The world’s oceans could be inundated with a sea-dwelling creature by 2050, according to scientists working on a study that could pave the way for a better understanding of how the animals came to be.
The study, published in the journal Science Advances, estimates that if global temperatures continue to rise, as they have done over the past 20 years, the world’s aquatic life could vanish by 2050.
The researchers calculated that a global warming of 2 degrees Celsius by 2050 would leave the oceans as dry as they are today.
This could result in the extinction of almost 80 per cent of the worldís animal and plant species.
Scientists have long known that animals such as whales, dolphins and sea turtles can live and survive underwater, but their populations are currently estimated to be in decline.
The new study was led by Professor Daniel Hsu of the Max Planck Institute for Evolutionary Anthropology in Leipzig, Germany, who led the work.
The scientists calculated that if temperatures continued to rise to 3.6 degrees Celsius and sea levels continued to increase, a large proportion of species could go extinct in just three decades.
Prof Hsu said: ‘Our calculations indicate that the sea level could rise as high as 3 metres by the end of this century and that there is no way to prevent this.’
This is a pretty big prediction.
The oceans are already so far ahead of the warming trends that we cannot expect to see much change in their future.’
There is no reason why we should expect them to stay the same.’
The sea is a really complicated system, and it is not something that can be understood from a mathematical point of view.
It is a complex system that has its own rules that can’t be changed.’
Sea level rise is a significant issue for marine ecosystems around the world.
Scientists know that rising seas will lead to changes in ecosystems, including changes in marine species, which can lead to more diseases and more stress for people living near the coast.
However, there is also a potential for animals and plants to adapt to these changes, including some species that are already well adapted to them.
The research also shows that the impact of global warming on marine life is a ‘potential driver of future species extinctions’, according to Professor Hsu.
The paper describes how the study looked at several types of animals and plant life, including fish, sharks, sea turtles and crustaceans.
It found that, as sea levels rise, there are fewer species on land, and more species in the oceans.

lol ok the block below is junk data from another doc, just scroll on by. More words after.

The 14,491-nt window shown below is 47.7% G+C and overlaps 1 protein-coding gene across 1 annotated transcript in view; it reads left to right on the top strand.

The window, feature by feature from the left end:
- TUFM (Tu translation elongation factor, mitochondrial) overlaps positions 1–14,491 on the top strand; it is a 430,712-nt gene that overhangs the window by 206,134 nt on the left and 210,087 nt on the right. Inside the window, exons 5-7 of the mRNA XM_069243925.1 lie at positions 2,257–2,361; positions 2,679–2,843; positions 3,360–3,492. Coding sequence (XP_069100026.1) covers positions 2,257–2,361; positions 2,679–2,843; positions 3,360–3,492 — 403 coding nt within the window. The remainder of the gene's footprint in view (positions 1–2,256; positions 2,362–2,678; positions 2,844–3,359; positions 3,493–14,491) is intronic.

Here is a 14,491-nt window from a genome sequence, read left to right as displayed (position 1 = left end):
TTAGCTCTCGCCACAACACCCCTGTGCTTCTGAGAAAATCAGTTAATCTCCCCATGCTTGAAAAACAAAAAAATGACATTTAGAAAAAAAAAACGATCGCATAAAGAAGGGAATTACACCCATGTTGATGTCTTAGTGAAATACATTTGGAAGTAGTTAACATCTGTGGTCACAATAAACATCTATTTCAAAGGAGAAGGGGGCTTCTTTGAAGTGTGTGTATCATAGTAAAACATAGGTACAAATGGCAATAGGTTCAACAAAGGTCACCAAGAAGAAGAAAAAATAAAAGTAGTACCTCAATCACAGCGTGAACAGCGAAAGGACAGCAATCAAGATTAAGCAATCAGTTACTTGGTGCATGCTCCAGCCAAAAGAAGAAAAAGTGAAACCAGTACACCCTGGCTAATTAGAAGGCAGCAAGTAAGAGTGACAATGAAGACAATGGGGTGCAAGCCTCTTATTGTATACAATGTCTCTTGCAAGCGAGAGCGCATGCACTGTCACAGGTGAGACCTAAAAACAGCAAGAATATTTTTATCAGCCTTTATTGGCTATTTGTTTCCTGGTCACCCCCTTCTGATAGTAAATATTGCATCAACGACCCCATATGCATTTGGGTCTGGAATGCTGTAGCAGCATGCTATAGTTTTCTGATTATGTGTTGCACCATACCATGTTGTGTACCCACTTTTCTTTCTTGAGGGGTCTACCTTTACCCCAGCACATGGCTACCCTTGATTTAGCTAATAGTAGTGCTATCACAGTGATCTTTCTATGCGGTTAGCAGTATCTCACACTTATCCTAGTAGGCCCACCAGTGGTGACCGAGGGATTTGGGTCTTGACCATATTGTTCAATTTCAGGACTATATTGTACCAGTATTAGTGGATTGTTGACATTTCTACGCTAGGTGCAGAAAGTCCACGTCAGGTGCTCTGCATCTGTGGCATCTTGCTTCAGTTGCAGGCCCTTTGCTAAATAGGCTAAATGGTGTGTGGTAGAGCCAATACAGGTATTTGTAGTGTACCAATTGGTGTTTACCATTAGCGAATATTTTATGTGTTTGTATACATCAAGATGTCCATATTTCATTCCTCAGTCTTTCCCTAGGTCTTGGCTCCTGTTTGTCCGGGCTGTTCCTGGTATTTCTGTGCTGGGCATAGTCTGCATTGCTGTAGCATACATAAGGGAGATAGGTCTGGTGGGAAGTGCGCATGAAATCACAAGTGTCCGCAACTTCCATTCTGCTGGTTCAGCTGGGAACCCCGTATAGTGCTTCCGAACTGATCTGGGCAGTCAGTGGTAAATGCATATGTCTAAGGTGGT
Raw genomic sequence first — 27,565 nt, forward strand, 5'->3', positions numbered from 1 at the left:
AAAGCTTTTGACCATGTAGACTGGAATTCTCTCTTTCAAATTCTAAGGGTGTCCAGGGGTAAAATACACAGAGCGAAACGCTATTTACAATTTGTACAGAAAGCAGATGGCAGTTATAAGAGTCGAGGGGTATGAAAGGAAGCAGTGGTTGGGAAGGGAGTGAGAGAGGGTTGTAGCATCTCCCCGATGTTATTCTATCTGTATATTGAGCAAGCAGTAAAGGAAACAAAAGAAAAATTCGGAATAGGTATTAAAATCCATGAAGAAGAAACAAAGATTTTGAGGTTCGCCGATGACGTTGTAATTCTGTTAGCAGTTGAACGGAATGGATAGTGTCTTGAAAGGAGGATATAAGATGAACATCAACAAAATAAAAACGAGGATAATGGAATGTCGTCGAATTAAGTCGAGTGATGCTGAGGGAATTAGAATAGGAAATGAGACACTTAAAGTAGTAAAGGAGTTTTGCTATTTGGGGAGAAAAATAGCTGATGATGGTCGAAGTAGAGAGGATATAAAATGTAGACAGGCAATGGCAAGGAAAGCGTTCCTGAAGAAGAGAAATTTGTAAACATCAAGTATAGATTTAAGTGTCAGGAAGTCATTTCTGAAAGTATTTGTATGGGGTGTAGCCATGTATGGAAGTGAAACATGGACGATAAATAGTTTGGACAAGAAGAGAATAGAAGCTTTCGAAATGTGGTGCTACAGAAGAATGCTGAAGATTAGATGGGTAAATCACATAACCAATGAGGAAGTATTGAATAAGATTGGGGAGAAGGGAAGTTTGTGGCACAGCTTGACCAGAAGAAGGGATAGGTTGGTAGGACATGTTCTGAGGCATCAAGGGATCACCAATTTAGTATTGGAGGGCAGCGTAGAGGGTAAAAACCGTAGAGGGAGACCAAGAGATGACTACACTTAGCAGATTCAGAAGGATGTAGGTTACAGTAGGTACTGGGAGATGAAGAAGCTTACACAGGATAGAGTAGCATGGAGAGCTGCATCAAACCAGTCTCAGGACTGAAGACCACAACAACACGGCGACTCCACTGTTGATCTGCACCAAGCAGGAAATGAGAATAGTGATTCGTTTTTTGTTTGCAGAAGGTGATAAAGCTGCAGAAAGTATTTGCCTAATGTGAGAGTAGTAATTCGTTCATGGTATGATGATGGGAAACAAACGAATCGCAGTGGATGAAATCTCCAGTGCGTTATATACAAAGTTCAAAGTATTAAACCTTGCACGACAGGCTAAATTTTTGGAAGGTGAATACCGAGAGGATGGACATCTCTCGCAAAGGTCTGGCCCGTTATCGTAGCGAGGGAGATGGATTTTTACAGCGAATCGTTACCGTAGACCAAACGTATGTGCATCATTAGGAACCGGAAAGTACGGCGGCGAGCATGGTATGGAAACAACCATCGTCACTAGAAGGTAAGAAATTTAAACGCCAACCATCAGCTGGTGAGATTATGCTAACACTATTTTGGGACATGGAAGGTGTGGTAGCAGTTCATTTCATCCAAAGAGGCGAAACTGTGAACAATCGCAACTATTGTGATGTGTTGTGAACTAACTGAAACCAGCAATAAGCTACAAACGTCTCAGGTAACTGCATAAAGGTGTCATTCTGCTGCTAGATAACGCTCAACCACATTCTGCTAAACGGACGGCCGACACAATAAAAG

This has led to the emergence of more species of animals such a octopus and octopus-like creatures, and their descendants.
But this has led the scientists to question whether the changes we see in the ocean could have any lasting effect on marine animals, or even humans, which may be a threat to their survival.’
Aquaculture could be the ultimate threat to marine ecosystems,’ said Professor Hsi, adding that it could be a major factor in the decline of sea life.’
It is not only going to be a problem for the ocean.
It could be that the animals that are going to go extinct are going extinct because of something that we have done to them.’
Scientists believe that the ocean is now under a severe drought.
But Professor Hsie said there was evidence that some of the changes to the environment that we see could be related to climate change.’
In many cases, the changes that are occurring are due to climate disruption, and there are some things that we can learn from climate change,’ he said.’
Some of these changes might not be so bad.
But there is evidence that they could be harmful.’
Climate disruption is a process that happens in nature that causes changes to our environment.
So, we need to think about whether there are changes that could be dangerous.’
The researchers suggest that the current state of the oceans is not the only cause of global ocean warming.
The impact of sea level rise on marine ecosystems could also be a factor.
Dr Peter Jones, a marine scientist at University College London, said the research was important.’
We are not aware of any previous work that looks at a combination of climate change and ocean warming as a driver of extinction,’ he told BBC News.’
They could be.
But the authors make the case that we should be very careful to distinguish between what we can measure in the future and what we might observe in the past.’
But I think this paper does a good job of making this distinction.’
Dr Jones said that the researchers were not suggesting that climate change should be blamed for extinction, but that it is important to understand how it might have affected the ecosystems.’
I think this is a very important paper, because it really puts to bed a lot of the alarmist talk about climate change causing extinction,’ Dr Jones said.